By the term “chevalier” we mean towers that
were placed on inclined curtain walls or, more rarely, on the corner formed by two contiguous inclined curtain walls. They represent an architectural
improvement on the cylindrical square towers, since the jutting apparatus guaranteed cover for enfilade fire without reducing the efficiency of vertical fire.
This uncommon design required considerable architectural and construction skills. The examples known to us are few, and they include some crusader castles in
the Holy Land (Crac des Chevaliers at Homs and Marqab), Goodrich castle in England, the Norman keep in Bovino, the master tower of the “sea” castle in Palermo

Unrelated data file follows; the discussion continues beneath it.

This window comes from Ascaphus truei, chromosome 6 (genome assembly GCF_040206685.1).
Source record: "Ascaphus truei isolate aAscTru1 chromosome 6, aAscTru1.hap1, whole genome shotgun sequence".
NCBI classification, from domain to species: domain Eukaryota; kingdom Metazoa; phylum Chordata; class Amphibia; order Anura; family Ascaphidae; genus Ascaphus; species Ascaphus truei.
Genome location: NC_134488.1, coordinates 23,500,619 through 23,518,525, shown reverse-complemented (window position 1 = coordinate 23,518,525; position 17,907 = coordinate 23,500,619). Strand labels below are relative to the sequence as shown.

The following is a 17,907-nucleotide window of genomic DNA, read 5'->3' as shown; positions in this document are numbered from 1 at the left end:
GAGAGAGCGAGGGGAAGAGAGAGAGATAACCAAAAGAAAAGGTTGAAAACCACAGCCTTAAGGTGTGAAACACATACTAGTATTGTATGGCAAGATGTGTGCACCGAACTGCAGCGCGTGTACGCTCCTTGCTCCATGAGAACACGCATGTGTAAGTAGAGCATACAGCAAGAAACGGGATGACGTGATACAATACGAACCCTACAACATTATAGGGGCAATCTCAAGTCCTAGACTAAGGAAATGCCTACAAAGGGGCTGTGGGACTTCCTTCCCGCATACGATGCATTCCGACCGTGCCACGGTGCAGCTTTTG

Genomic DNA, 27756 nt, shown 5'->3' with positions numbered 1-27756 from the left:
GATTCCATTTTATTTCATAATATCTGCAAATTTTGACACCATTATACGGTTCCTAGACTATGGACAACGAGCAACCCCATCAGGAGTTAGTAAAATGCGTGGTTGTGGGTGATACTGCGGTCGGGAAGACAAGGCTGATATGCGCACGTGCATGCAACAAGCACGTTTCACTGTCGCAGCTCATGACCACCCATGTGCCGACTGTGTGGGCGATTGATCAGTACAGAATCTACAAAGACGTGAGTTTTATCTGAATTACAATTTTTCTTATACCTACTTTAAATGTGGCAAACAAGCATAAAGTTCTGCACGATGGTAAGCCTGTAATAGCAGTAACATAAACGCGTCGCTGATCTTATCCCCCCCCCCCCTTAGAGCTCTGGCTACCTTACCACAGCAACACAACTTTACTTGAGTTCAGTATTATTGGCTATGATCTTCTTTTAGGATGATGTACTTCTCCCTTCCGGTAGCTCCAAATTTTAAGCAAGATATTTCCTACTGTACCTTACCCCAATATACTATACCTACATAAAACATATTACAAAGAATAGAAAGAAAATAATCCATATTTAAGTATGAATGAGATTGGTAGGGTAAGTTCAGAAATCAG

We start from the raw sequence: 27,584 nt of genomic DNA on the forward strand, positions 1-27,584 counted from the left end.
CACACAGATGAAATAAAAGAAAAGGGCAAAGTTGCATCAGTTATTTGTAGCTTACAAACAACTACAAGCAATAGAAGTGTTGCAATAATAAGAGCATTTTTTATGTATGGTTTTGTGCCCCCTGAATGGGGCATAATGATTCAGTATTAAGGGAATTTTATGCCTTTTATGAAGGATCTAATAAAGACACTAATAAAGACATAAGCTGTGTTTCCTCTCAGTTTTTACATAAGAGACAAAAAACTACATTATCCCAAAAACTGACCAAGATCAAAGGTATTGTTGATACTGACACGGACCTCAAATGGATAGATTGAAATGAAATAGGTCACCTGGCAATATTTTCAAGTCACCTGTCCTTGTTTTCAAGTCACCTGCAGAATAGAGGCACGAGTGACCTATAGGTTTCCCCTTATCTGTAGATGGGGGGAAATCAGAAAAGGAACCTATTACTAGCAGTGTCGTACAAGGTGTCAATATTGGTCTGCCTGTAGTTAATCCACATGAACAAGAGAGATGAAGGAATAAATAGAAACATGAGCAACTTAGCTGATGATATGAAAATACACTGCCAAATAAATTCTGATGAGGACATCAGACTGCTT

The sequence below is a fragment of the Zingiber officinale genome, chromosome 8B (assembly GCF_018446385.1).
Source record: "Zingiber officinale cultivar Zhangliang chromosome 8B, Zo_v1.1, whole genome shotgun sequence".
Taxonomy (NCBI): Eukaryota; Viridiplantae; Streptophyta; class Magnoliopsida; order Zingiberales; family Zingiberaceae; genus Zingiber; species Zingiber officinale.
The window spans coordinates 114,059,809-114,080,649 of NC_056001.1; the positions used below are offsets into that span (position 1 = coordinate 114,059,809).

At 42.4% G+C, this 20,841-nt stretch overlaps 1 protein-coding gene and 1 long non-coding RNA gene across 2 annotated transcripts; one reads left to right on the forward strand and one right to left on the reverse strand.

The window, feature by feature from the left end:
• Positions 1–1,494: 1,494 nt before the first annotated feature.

(documented at the end of the 12th century), and three Molisian examples, Termoli, Tufara and Roccamandolfi. Interpretation of these towers is
difficult and made more complex by the fact that it is not always possible to understand the true structural relations between the straight and curved sections.
In some cases it may be hypothesised that they are actually round towers supported by a spur. The spur facilitated backing up, reinforced the point that was
most exposed to attack and, when properly shaped, helped to distribute the rebound of dropped projectiles.
In any case, the Molisian examples are very interesting for documentary purposes though many aspects remain doubtful.